How can an adviser be confident their advice is good before trouble starts? In other words, how do you audit yourself?
There are 5 key things that the adviser must do – and be able to evidence afterwards – to show that they have worked for the benefit of the client, and not acted out of self-interest. To demonstrate that you must essentially show that you know your client well enough to have delivered relevant advice.
Knowing your client (as a general principle of regulatory testing) is about understanding the clients situation and needs in order to provide suitable financial advice that is most likely to help them achieve their objectives.
The 5 things an adviser must do in order to play it safe, and be able to show they have been working in the clients interests, consist of 3 process steps and 2 ethical considerations. They are:
1. Identify the objectives and needs of the client, together with knowing the pertinent facts of the clients financial situation
2. There must be clear instructions regarding what advice is being sought, or offered, and any limitations which apply to that.
3. The client priorities need to be understood and documented, as it is typical for their to be competing choices and compromises made.
Gathering the right information and having clear understanding with the client, as outlined in these three steps, will go a long way towards satisfying future critics. However, to ensure that you are REALLY working in the client’s best interest, two further tests can be applied.
4. Did you attempt to find out more information regarding the client’s circumstances if there is any question that the information provided by the client was inaccurate or incomplete?
5. Do you have the competency and expertise to provide the advice required? Let’s not kid ourselves here….we know whether we know enough…and we know when we don’t know enough or are getting into areas beyond our expertise….the challenge is really making sure we don’t step over the line into advising beyond our demonstrable competency.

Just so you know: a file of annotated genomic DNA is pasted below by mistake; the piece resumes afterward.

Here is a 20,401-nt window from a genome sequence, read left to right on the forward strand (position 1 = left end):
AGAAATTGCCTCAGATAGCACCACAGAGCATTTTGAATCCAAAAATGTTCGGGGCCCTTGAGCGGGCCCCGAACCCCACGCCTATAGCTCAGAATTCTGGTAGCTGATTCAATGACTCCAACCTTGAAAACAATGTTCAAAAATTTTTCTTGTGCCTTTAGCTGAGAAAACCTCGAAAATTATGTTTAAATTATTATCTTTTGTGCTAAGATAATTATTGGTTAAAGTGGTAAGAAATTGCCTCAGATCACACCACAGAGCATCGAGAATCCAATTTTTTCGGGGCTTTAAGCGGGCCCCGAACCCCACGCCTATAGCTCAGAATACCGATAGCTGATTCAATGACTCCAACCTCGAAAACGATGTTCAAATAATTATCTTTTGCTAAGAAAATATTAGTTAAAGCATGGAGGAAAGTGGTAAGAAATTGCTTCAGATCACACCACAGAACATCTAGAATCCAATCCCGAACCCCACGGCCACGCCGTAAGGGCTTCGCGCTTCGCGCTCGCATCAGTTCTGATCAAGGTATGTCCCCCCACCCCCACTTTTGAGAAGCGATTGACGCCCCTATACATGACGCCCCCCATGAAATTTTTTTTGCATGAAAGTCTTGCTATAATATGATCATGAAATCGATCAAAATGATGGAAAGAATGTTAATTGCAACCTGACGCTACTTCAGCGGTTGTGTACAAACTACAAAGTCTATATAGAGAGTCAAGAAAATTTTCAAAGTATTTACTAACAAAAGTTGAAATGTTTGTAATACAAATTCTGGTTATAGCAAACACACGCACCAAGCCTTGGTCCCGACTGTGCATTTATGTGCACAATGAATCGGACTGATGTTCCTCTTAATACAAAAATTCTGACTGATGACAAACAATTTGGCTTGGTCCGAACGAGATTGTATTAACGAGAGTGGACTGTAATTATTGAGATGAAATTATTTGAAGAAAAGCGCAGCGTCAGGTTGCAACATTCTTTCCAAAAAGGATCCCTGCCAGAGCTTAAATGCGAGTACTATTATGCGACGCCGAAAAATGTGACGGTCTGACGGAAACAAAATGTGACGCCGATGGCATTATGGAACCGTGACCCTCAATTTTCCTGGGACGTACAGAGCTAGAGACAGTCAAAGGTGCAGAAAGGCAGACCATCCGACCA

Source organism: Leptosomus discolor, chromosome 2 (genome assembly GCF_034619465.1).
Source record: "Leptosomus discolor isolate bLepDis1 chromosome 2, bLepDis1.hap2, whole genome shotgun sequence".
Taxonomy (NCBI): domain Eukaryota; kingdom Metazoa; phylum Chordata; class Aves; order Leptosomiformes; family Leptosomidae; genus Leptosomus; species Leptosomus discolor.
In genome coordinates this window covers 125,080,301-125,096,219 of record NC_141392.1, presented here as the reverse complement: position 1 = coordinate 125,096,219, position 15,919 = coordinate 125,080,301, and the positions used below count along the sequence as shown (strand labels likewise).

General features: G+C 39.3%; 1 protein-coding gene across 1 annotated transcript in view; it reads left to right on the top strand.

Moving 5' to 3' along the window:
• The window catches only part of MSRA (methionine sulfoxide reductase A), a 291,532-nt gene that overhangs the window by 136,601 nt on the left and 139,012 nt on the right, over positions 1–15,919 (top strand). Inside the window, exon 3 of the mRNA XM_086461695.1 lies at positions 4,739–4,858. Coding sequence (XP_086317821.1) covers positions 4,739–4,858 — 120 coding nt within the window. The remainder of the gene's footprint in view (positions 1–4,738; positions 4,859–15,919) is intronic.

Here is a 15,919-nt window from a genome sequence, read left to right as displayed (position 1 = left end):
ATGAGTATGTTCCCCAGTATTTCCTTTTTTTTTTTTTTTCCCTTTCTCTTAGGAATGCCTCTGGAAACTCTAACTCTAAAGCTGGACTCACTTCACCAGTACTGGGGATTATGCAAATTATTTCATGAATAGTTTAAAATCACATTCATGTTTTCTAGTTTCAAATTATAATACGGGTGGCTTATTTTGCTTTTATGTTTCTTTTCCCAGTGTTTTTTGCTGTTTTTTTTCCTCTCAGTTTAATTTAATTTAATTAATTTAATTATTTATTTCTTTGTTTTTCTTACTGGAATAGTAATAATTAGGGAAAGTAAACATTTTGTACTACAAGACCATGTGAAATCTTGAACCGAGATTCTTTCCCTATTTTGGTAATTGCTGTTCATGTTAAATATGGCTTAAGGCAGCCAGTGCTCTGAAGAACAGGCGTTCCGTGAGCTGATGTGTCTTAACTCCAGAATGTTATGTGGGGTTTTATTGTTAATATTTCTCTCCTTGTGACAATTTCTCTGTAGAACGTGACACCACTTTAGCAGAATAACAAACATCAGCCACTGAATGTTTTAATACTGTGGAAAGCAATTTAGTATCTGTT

If you find yourself as an adviser thinking “I don’t think I have the knowledge to do that really well”….then you really should decline to try and provide the advice. Otherwise you are inviting future dissatisfaction and problems at the very least…or a change in career at the very worst.
One of the key things that is often misunderstood by financial advisers is that you will rarely be playing in terribly unsafe territory because of product non-performance (e.g. problem insurance claims, investment market losses) – IF your process is sound. The adviser will be judged primarily on the basis of the processes they can prove to have used, and the extent to which they have demonstrated the principle of “the clients’ interest first”.
To play it safe as an adviser therefore there are 2 big things to do:
- have a process showing you understand your client, their circumstances, objectives and priorities
- assess your own knowledge base honestly and stay within your limits
Most advisers who get into trouble with the regulatory bodies do so because of process failure (or lack of ability to evidence their processes) or for delivering unsuitable advice. The unsuitable advice is typically a result of the adviser not sticking within their own professional competency boundaries.
To avoid that, you really should constantly audit yourself.